Before we get into the mechanics of what a project manager does (like responsibilities and stuff) we should get something clear. This job can be hard, mind bending and stressful. Even if you are a great “technical player” as my son’s soccer coach puts it, if your interpersonal skills (team skills) aren’t there, you are not going to last long in the position.
Sometimes it can be difficult to work with others. Get to know your team, your client, and your extended co-workers. Get to know as many people in the agency that you can. If you are working in a creative environment (or any environment for that matter) you are probably working with some really interesting people. Get to know them, understand how best to work with them, and your job from a technical standpoint will be a lot easier. The same goes for you as well, let people know who you are, be a real part of the team.
Simply put, a project manager is someone that not only leads the project management process, but leads the project team. While there may be other team “leads,” creative project managers need to be given and feel that they have ownership of the project in order to be successful, they need to be a bit of entrepreneur when it comes to approaching project solutions.
However, there is a another major factor at the core of being a successful creative project manager. They have to be technical competent (to a certain extent) in the area(s) in which they are managing.
We call this the “Project Management Leader’s Portfolio of Skills.” It’s a range of skill sets that you need have in order to become a successful project leader. (Barron & Burke) The portfolio of skills are sub divided in four main categories, Technical Management, Project Entrepreneurship, Project Management and Project Leadership. (Barron & Burke)
In creative land, just like other industries, a project manager can manage one project, a group of projects — projects from one client or several. They can be big projects, small or grouped together for a campaign or launch. Project managers may go by different titles in different firms, they may even have additional job responsibilities.
However, to be a real project manager in the organization, no matter what your title, you have to be empowered to move beyond managing tasks, to leading the process and teams.
Project managers may also utilize or adopt different methods of project management to run projects. In the last section of this book, we will look at three project management methodologies that creative project managers often use in their daily operations.
Traditionally, a project manager’s role is to shepherd a project through the organization, so the project delivers on-time, on-budget and meets both the internal expectations and the clients. However, As a project manager, you are the link between the different internal departments. Your goal is to keep the project moving along, upholding it’s larger vision. How much of a project’s manager’s responsibilities can also depend on if they are client-facing and can address client issues, or are just coordinating with an account management team.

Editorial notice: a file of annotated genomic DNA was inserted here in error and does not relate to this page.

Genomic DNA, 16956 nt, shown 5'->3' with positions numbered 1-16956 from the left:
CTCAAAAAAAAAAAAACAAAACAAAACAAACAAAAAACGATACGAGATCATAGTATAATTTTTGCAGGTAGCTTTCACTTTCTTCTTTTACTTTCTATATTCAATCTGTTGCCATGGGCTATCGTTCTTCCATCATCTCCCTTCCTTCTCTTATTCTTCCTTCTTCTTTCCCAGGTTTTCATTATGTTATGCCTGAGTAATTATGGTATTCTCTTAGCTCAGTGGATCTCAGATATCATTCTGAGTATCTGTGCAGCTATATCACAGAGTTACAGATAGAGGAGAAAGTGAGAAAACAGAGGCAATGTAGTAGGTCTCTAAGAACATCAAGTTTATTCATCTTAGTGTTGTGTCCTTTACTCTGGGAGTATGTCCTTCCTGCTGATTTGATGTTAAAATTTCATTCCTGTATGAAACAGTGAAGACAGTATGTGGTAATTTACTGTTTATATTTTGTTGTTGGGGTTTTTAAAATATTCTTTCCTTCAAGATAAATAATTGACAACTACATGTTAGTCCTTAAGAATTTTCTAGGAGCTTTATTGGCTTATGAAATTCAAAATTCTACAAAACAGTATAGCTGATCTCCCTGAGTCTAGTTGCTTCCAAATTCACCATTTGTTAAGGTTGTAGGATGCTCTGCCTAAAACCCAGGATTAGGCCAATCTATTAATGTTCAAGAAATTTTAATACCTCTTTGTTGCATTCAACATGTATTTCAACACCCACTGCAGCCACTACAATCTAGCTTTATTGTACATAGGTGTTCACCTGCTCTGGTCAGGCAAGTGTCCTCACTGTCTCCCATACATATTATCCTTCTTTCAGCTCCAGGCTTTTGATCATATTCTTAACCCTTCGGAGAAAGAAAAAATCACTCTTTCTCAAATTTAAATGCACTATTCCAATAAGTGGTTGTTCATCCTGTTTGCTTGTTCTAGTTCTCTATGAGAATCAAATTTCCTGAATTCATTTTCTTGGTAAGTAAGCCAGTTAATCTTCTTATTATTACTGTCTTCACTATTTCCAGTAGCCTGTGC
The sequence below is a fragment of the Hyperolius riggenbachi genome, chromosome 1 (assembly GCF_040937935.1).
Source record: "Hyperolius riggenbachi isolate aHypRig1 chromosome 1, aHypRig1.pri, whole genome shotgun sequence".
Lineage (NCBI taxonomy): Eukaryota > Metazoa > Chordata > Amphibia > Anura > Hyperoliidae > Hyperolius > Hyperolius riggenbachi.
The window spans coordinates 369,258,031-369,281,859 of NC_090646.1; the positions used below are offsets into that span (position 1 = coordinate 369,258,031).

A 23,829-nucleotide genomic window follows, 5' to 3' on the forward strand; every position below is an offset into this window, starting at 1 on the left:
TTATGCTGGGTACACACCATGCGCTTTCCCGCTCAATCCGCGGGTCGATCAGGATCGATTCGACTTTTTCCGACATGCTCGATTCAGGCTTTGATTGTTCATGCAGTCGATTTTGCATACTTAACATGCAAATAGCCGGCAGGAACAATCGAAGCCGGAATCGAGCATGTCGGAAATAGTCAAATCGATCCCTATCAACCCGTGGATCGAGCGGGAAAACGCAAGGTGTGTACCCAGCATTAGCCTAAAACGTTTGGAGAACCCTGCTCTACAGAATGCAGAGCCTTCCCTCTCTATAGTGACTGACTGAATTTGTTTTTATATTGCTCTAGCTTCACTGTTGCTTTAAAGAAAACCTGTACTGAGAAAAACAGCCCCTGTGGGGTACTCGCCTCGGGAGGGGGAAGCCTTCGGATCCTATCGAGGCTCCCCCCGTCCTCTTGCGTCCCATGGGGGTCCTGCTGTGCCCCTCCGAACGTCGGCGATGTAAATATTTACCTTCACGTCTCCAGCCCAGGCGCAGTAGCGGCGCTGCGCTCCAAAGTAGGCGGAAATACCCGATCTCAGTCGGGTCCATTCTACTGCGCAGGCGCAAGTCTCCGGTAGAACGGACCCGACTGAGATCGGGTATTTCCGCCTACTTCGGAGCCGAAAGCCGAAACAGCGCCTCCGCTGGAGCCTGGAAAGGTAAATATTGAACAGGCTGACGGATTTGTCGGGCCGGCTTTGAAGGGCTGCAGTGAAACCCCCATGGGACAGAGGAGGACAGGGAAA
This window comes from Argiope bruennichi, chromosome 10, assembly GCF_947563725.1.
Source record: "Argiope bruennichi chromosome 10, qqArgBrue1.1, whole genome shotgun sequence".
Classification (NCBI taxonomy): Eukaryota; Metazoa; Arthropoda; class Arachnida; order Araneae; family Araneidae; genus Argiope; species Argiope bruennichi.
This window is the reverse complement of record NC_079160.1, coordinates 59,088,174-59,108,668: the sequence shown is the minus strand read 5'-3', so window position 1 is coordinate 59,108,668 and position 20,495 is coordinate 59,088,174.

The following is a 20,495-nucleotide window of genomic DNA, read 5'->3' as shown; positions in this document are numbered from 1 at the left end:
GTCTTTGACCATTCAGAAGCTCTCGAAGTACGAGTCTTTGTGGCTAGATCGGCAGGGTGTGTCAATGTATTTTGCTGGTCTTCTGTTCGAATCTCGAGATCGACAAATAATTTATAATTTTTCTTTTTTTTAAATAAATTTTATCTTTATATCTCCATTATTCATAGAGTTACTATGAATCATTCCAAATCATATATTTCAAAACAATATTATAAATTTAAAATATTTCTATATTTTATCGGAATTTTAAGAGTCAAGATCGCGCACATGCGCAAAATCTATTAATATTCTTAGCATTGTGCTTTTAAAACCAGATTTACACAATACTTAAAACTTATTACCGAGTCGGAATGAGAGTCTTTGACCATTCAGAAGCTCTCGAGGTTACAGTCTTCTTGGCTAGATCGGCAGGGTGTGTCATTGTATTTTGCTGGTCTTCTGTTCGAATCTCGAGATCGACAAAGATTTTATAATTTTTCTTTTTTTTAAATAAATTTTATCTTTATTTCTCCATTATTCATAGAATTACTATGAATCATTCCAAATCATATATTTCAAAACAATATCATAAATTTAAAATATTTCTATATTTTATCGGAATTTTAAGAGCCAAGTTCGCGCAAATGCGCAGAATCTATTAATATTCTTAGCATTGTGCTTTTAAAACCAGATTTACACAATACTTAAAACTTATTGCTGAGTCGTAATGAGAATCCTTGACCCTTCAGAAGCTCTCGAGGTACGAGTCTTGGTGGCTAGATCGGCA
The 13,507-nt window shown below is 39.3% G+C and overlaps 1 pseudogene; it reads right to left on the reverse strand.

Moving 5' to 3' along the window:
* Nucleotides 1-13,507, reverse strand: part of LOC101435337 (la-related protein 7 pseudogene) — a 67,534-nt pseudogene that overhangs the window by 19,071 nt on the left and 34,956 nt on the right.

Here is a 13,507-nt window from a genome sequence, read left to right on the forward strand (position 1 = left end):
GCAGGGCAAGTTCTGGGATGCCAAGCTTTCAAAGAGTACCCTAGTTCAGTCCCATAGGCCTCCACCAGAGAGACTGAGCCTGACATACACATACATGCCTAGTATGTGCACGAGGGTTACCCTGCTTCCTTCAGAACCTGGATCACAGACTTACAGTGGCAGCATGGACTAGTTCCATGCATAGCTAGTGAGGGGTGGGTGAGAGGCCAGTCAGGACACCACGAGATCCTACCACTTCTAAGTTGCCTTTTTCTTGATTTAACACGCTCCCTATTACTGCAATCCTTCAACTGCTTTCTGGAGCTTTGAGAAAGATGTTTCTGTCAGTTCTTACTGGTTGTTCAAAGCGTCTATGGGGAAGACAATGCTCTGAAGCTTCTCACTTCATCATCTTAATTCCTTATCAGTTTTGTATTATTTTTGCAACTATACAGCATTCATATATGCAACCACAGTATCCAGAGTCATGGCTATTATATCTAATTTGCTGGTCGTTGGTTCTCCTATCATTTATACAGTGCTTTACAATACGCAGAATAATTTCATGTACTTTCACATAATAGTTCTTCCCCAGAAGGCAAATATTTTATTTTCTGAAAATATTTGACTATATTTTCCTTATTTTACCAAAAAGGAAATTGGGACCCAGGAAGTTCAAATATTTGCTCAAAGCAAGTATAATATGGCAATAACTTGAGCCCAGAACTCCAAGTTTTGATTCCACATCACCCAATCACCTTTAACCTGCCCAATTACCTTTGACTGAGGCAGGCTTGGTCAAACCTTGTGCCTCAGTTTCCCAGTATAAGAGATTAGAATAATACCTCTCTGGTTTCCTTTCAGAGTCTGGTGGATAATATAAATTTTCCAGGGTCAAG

In today’s creative firm, you are more than likely going to work intimately with teams (and clients) to help lead the team through the process, rather than just acting as an outside observer of the work being accomplished. The role of a project manager in many agencies requires entrepreneurial skills where you have the ability to not only spot problems, but spot opportunities, solve problems and network with a wide range of contacts to get you project to completion. (Barron & Burke)
In a creative firm, process can be rather simple, and some basics of project managing that are similar, no matter what methodologies you follow. These are the basics of project management, tailored specifically to the creative environment.
Creative project management skills:
Often follow similar life-cycle steps.
- Start with an ask, either from the client or internally.
- Have a series of objectives and/or deliverables that need to be met.
- Require risk assessment.
- Require a project scope to define timing, resources and costs.
- Require breaking down the project into tasks.
- Require approvals or agreements.
- Require planning.
- Team formation.
- Forecasting and managing resources
- Have processes that require input and output that feed one or more processes or steps.
- Determination of start or end on a particular life-cycle(s) phase.
- Require tracking, reporting.
- Require delivery.
- Assessment of project success and team dissolution.
No matter what your creative firm’s process is designed to be, this is pretty much what you do. As a project manager you may or not be responsible for setting the goals of the project, or business objectives before a project starts, typically these things are defined before they get to you.
However, that’s changing. More and more, creative firms are finding themselves either partnering with their clients on defining business objectives, or helping to establish them.
All project have stakeholders, the people who have an interest in the outcome of a project. If you’ve worked with clients before, you can see that some stakeholders have more power than others, when it comes to the project outcome. You also have stakeholders on your side as well, like your boss. As a project manager you are also a stakeholder, and the only one that is going to be in contact and interact with all of the project’s stakeholders.
By increasing stakeholder involvement, you have to be aware how this is going to effect the process, your team and your use of project leadership skills. While some projects have pre-defined outcomes, in a creative environment, as a project leader, it’s up to you to communicate the vision, outline the strategies to complete the project, and motivating and empowering your team. (Barron & Burke)
Depending on what steps in the process you are a part of, you can have a very direct influence over the project, this means you need to know that not only do you have the right people doing to the job, but evaluating if everyone can do their job and to ensure that everyone is doing their job.
Understand the context of the project, don’t take anything for granted.